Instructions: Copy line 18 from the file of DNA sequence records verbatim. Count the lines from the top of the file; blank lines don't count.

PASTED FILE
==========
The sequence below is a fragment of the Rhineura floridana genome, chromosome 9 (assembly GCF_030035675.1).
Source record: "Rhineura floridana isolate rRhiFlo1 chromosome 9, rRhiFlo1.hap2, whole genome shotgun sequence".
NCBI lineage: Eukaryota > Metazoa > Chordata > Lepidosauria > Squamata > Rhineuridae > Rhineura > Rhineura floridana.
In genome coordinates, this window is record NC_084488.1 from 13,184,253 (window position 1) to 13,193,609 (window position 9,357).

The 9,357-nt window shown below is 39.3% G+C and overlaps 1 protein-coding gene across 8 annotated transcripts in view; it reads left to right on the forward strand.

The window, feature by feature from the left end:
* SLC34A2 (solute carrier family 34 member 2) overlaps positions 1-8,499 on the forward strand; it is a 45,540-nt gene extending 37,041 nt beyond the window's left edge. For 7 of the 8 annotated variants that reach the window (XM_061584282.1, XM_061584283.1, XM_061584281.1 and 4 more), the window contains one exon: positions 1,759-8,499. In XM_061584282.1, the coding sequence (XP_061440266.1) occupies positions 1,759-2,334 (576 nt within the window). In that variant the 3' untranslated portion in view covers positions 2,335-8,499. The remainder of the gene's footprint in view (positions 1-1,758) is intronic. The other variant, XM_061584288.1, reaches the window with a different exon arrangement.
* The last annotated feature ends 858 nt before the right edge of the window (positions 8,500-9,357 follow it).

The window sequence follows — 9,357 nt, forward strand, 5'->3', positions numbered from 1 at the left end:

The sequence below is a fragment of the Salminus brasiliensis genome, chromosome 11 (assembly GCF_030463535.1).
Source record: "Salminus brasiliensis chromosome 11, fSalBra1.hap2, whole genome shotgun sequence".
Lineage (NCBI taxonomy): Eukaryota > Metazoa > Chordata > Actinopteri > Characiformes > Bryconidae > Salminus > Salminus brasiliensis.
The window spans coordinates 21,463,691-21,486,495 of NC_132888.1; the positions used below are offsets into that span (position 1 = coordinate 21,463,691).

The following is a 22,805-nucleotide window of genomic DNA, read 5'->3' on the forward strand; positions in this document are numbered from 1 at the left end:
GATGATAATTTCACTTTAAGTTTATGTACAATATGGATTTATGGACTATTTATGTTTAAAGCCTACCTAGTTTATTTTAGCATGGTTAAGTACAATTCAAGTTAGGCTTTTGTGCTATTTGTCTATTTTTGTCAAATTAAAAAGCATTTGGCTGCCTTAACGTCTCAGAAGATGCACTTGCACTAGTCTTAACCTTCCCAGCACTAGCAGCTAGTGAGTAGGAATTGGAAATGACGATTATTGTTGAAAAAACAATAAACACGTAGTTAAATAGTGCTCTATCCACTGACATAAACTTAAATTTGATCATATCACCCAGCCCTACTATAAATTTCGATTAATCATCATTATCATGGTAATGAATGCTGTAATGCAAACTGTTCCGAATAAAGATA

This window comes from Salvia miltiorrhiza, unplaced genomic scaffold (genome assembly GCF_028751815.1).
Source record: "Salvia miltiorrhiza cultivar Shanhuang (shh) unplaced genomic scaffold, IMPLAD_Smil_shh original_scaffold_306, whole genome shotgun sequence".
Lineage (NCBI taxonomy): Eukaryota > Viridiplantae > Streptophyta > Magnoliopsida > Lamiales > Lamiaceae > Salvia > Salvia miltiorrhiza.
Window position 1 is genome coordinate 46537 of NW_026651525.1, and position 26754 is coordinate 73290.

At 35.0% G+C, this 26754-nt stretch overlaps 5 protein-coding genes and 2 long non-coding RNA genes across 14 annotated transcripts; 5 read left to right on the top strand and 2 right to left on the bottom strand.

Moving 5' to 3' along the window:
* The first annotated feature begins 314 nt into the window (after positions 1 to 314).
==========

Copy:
Lineage (NCBI taxonomy): Eukaryota > Viridiplantae > Streptophyta > Magnoliopsida > Lamiales > Lamiaceae > Salvia > Salvia miltiorrhiza.